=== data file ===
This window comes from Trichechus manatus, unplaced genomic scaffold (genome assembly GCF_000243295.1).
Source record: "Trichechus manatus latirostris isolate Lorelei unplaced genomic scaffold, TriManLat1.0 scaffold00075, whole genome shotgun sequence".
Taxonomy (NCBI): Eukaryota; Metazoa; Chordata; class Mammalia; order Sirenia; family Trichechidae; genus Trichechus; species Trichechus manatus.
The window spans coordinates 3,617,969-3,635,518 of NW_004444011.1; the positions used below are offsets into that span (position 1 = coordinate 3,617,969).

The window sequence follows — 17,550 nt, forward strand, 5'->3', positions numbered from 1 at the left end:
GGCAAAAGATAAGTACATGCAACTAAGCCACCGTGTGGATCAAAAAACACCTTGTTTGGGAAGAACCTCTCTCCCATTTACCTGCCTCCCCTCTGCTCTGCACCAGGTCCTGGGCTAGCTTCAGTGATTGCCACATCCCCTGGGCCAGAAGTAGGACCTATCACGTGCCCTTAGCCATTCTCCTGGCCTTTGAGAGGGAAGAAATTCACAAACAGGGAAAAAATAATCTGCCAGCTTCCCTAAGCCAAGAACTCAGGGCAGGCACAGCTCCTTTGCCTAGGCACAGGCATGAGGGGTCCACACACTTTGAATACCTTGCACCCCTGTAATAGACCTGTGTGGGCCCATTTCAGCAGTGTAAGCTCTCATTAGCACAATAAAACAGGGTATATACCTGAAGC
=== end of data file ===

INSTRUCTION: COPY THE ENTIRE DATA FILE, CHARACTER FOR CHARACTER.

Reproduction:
This window comes from Trichechus manatus, unplaced genomic scaffold (genome assembly GCF_000243295.1).
Source record: "Trichechus manatus latirostris isolate Lorelei unplaced genomic scaffold, TriManLat1.0 scaffold00075, whole genome shotgun sequence".
Taxonomy (NCBI): Eukaryota; Metazoa; Chordata; class Mammalia; order Sirenia; family Trichechidae; genus Trichechus; species Trichechus manatus.
The window spans coordinates 3,617,969-3,635,518 of NW_004444011.1; the positions used below are offsets into that span (position 1 = coordinate 3,617,969).

The window sequence follows — 17,550 nt, forward strand, 5'->3', positions numbered from 1 at the left end:
GGCAAAAGATAAGTACATGCAACTAAGCCACCGTGTGGATCAAAAAACACCTTGTTTGGGAAGAACCTCTCTCCCATTTACCTGCCTCCCCTCTGCTCTGCACCAGGTCCTGGGCTAGCTTCAGTGATTGCCACATCCCCTGGGCCAGAAGTAGGACCTATCACGTGCCCTTAGCCATTCTCCTGGCCTTTGAGAGGGAAGAAATTCACAAACAGGGAAAAAATAATCTGCCAGCTTCCCTAAGCCAAGAACTCAGGGCAGGCACAGCTCCTTTGCCTAGGCACAGGCATGAGGGGTCCACACACTTTGAATACCTTGCACCCCTGTAATAGACCTGTGTGGGCCCATTTCAGCAGTGTAAGCTCTCATTAGCACAATAAAACAGGGTATATACCTGAAGC